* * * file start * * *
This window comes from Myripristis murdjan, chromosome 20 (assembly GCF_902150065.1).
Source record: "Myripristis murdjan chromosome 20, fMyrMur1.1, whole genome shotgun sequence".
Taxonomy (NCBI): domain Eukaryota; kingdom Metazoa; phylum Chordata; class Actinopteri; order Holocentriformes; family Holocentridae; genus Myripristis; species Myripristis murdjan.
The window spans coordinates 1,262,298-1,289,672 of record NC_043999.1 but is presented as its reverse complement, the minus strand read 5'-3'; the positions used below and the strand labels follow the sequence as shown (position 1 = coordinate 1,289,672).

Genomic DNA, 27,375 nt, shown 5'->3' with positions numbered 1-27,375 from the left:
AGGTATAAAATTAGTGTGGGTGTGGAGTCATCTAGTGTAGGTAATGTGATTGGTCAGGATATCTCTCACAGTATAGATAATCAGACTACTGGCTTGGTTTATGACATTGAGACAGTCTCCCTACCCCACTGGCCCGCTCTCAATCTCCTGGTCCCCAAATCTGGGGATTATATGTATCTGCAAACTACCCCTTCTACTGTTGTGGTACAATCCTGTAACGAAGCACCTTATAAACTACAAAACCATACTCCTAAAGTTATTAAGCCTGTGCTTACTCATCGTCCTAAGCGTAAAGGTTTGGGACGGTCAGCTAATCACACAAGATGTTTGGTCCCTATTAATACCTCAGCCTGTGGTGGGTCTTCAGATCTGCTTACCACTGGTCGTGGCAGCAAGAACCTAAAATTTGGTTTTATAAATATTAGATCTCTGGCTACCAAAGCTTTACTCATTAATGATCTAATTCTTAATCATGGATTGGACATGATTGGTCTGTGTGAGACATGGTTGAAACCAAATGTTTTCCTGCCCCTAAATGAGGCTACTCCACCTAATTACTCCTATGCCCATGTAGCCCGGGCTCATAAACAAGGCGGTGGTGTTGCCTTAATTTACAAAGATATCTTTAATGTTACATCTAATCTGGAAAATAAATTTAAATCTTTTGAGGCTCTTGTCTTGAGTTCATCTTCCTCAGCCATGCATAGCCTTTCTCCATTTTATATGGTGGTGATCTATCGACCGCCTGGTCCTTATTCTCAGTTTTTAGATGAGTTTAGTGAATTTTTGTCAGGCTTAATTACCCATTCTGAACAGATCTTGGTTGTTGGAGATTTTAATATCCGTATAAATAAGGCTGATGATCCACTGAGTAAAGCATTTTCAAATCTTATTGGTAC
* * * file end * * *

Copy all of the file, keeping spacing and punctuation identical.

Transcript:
This window comes from Myripristis murdjan, chromosome 20 (assembly GCF_902150065.1).
Source record: "Myripristis murdjan chromosome 20, fMyrMur1.1, whole genome shotgun sequence".
Taxonomy (NCBI): domain Eukaryota; kingdom Metazoa; phylum Chordata; class Actinopteri; order Holocentriformes; family Holocentridae; genus Myripristis; species Myripristis murdjan.
The window spans coordinates 1,262,298-1,289,672 of record NC_043999.1 but is presented as its reverse complement, the minus strand read 5'-3'; the positions used below and the strand labels follow the sequence as shown (position 1 = coordinate 1,289,672).

Genomic DNA, 27,375 nt, shown 5'->3' with positions numbered 1-27,375 from the left:
AGGTATAAAATTAGTGTGGGTGTGGAGTCATCTAGTGTAGGTAATGTGATTGGTCAGGATATCTCTCACAGTATAGATAATCAGACTACTGGCTTGGTTTATGACATTGAGACAGTCTCCCTACCCCACTGGCCCGCTCTCAATCTCCTGGTCCCCAAATCTGGGGATTATATGTATCTGCAAACTACCCCTTCTACTGTTGTGGTACAATCCTGTAACGAAGCACCTTATAAACTACAAAACCATACTCCTAAAGTTATTAAGCCTGTGCTTACTCATCGTCCTAAGCGTAAAGGTTTGGGACGGTCAGCTAATCACACAAGATGTTTGGTCCCTATTAATACCTCAGCCTGTGGTGGGTCTTCAGATCTGCTTACCACTGGTCGTGGCAGCAAGAACCTAAAATTTGGTTTTATAAATATTAGATCTCTGGCTACCAAAGCTTTACTCATTAATGATCTAATTCTTAATCATGGATTGGACATGATTGGTCTGTGTGAGACATGGTTGAAACCAAATGTTTTCCTGCCCCTAAATGAGGCTACTCCACCTAATTACTCCTATGCCCATGTAGCCCGGGCTCATAAACAAGGCGGTGGTGTTGCCTTAATTTACAAAGATATCTTTAATGTTACATCTAATCTGGAAAATAAATTTAAATCTTTTGAGGCTCTTGTCTTGAGTTCATCTTCCTCAGCCATGCATAGCCTTTCTCCATTTTATATGGTGGTGATCTATCGACCGCCTGGTCCTTATTCTCAGTTTTTAGATGAGTTTAGTGAATTTTTGTCAGGCTTAATTACCCATTCTGAACAGATCTTGGTTGTTGGAGATTTTAATATCCGTATAAATAAGGCTGATGATCCACTGAGTAAAGCATTTTCAAATCTTATTGGTAC